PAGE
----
Trichinellosis in pigs and humans from New Zealand. The parasite Trichinella (assumed T. spiralis, to be confirmed) has been found in home killed pig meat derived from a farm in Whangamata, Coromandel and 2 people have been hospitalised with symptoms of trichinosis. Pig meat consumed by the 2 people has tested positive by pepsin digest for Trichinella, the cause of trichinosis.
The Ministries of Agriculture and Forestry (MAF) and Health are cooperating in the investigation.
The suspected cases involve the farmer and his neighbour, both from Whangamata, Coromandel. They both consumed meat from a domestic pig slaughtered at the farm and butchered by a local butcher.
The farm has been declared a Restricted Place under the Biosecurity Act, preventing the movement of live pigs and pig meat off the property. Leftover meat has been impounded. The farm is not a commercial pig farm.
All pigs on the property (30, including 5 captured feral pigs) will be blood tested (ELISA) and restrictions will remain on the property until it has been completely destocked of pigs. All pigs will be subject to pepsin digest on muscle samples during destocking. Tracing movements of live pigs and pig meat from the farm is being undertaken, as will surveillance in feral rats and cats, to determine where the infection has come from. The captured feral pigs present on the farm have been destroyed, and have tested positive by pepsin digest on diaphragmatic muscle.
Trichinosis is notifiable to both the public and animal health authorities in New Zealand. Trichinella spiralis is known to occur at low levels in wildlife cycles in parts of New Zealand, involving rats, cats, and feral pigs. Spill-overs into domestic pigs and humans are rare events. The last case in pigs was in 1997, and in humans 1964. An assurance surveillance programme operates for export and domestic market.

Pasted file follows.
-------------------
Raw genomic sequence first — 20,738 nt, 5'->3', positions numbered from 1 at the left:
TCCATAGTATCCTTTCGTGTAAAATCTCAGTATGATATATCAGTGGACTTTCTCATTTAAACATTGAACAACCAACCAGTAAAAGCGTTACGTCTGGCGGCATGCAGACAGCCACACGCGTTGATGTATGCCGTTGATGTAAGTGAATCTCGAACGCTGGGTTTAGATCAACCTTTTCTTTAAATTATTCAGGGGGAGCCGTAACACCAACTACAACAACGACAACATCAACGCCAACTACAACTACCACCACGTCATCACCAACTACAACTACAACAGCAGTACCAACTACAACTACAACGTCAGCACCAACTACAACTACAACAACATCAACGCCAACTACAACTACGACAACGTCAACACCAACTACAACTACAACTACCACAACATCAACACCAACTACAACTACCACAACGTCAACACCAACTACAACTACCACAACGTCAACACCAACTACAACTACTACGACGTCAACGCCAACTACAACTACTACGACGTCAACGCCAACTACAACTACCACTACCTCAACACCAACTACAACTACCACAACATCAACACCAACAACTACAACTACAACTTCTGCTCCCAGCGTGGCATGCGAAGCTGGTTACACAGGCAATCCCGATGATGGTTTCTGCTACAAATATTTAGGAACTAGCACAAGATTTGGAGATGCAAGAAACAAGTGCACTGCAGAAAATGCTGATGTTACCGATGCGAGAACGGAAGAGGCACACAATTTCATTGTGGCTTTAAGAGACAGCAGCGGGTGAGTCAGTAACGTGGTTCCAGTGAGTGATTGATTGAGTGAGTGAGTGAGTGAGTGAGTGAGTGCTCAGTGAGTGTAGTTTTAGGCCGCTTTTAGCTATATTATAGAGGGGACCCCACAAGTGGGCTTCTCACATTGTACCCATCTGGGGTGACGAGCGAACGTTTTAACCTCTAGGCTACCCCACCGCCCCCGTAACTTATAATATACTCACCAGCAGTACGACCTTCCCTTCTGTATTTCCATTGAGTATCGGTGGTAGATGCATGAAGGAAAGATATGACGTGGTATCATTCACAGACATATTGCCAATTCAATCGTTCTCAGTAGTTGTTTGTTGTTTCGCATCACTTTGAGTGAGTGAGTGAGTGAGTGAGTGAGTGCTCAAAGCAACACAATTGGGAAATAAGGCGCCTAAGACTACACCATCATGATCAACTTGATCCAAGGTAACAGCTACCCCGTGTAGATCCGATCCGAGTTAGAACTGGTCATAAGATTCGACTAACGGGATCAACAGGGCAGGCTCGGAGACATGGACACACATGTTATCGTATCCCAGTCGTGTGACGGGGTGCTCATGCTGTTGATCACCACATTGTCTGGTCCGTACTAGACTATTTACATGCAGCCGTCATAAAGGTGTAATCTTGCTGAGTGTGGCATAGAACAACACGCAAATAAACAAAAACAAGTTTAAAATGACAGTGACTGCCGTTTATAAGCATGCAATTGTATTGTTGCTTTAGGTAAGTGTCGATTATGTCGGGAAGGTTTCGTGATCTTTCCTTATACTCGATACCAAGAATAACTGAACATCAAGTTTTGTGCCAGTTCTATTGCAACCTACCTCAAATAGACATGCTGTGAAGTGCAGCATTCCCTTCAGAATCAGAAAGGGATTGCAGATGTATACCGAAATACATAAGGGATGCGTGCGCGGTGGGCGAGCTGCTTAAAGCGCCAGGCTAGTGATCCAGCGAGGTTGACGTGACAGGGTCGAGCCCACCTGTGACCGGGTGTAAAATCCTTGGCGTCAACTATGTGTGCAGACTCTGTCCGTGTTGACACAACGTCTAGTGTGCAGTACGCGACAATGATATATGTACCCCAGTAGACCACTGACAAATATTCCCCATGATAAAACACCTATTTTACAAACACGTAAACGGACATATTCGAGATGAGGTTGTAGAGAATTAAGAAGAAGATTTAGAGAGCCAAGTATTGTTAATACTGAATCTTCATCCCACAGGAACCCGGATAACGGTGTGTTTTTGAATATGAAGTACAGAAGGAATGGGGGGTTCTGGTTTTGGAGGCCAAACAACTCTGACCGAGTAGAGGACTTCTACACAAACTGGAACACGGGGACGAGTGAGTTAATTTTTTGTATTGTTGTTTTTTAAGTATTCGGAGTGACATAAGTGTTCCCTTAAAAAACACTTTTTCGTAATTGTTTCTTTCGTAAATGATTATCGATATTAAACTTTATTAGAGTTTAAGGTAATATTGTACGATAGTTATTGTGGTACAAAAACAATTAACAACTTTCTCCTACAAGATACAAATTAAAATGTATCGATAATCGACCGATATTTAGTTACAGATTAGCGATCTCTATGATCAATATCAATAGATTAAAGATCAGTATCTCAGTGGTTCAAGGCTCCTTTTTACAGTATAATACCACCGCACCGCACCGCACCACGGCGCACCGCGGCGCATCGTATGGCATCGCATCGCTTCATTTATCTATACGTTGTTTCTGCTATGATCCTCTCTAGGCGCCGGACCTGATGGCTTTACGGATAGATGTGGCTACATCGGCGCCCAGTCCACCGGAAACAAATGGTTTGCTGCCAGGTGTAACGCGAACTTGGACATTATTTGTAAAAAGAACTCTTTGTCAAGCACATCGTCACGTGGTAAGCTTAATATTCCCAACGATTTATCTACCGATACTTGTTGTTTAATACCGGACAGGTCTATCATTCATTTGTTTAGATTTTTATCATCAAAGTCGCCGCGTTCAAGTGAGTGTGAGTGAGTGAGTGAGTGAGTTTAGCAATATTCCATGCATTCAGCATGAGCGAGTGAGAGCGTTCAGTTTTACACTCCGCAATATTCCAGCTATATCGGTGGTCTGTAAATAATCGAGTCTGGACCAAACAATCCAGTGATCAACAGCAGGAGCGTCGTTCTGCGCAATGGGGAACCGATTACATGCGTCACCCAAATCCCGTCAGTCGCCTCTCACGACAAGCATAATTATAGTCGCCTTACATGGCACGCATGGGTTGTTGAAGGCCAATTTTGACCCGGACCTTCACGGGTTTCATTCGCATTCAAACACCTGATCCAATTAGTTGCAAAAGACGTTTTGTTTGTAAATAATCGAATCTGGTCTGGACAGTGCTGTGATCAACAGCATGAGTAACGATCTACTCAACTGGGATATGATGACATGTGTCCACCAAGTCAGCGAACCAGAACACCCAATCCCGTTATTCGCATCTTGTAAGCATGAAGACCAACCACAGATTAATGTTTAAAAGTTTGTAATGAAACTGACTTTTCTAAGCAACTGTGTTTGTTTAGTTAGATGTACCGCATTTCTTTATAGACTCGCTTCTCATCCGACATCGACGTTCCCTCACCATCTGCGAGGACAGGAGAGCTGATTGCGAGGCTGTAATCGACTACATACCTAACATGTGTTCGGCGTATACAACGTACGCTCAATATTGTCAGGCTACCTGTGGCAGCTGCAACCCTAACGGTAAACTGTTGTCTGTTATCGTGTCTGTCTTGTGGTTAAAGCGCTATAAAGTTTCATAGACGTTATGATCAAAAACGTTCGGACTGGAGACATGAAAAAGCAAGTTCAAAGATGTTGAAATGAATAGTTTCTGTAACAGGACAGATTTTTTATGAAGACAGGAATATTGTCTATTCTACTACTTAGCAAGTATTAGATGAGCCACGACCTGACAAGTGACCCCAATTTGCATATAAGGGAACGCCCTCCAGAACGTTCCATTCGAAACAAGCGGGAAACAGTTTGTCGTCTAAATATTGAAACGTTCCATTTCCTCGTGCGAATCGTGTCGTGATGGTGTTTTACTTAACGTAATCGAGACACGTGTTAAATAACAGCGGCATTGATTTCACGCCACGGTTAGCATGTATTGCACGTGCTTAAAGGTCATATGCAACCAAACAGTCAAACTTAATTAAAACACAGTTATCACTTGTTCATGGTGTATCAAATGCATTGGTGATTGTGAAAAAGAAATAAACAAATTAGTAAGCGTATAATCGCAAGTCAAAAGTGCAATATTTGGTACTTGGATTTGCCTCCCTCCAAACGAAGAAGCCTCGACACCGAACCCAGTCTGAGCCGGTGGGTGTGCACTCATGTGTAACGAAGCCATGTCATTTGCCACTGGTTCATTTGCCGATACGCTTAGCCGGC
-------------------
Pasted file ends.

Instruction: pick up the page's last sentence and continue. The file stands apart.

Information on the animal health status of New Zealand with respect to Trichinella spiralis can be found in the following two publications:
Liberona HE, MacDiarmid SC. Trichinella spiralis in New Zealand. Surveillance 15 (1) 17-18. 1988.
Paterson K, Black A, Reichel MP. Porcine trichinosis diagnosed in the Rotorua area. Surveillance 24 (4) 6-8. 1997.
NEW ZEALAND: Follow-up Report
Resources for Trichinella control. Related to the report on trichinellosis in pigs and humans in New Zealand, I would like draw the readers' attention to the existence of the International Commission on Trichinellosis (ICT), an international scientific forum dealing with all aspects of Trichinella and trichinellosis.
Here it is possible among others to find information on:
- What to do in case of an outbreak
- How to treat patients
- Links to the International Trichinella Reference Centre in Rome
- Description of recent outbreaks around the world
Christian Kapel ICT Secretary General, Professor, PhD
Danish Centre for Experimental Parasitology
WHO/FAO Collaboration Centre on Parasitic Zoonoses
The Royal Veterinary and Agricultural University
Dyrlagevej 100 DK1870
Frederiksberg C. Denmark